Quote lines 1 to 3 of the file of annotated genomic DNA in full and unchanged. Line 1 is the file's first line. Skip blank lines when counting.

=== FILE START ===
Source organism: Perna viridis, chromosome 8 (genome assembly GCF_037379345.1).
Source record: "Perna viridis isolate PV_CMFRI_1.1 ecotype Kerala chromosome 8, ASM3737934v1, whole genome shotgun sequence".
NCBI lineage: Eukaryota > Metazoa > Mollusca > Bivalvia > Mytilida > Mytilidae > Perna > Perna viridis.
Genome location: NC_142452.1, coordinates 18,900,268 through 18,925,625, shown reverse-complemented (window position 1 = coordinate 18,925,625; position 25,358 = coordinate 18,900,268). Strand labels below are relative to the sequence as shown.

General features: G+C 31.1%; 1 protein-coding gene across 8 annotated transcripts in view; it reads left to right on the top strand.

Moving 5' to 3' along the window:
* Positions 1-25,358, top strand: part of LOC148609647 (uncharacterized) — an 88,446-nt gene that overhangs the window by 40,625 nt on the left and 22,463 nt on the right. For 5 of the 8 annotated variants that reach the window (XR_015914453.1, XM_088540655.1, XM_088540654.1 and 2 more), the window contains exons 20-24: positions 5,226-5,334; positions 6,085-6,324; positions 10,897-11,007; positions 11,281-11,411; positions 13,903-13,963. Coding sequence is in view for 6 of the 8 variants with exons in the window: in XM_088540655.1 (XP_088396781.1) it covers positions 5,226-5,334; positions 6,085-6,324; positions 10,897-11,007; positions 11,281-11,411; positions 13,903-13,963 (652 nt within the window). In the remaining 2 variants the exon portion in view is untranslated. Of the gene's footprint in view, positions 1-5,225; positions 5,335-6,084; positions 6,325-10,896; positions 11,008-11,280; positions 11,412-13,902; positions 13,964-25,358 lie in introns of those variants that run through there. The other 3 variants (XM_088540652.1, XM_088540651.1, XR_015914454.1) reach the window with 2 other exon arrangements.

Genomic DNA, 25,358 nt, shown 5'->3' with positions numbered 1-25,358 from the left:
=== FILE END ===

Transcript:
Source organism: Perna viridis, chromosome 8 (genome assembly GCF_037379345.1).
Source record: "Perna viridis isolate PV_CMFRI_1.1 ecotype Kerala chromosome 8, ASM3737934v1, whole genome shotgun sequence".
NCBI lineage: Eukaryota > Metazoa > Mollusca > Bivalvia > Mytilida > Mytilidae > Perna > Perna viridis.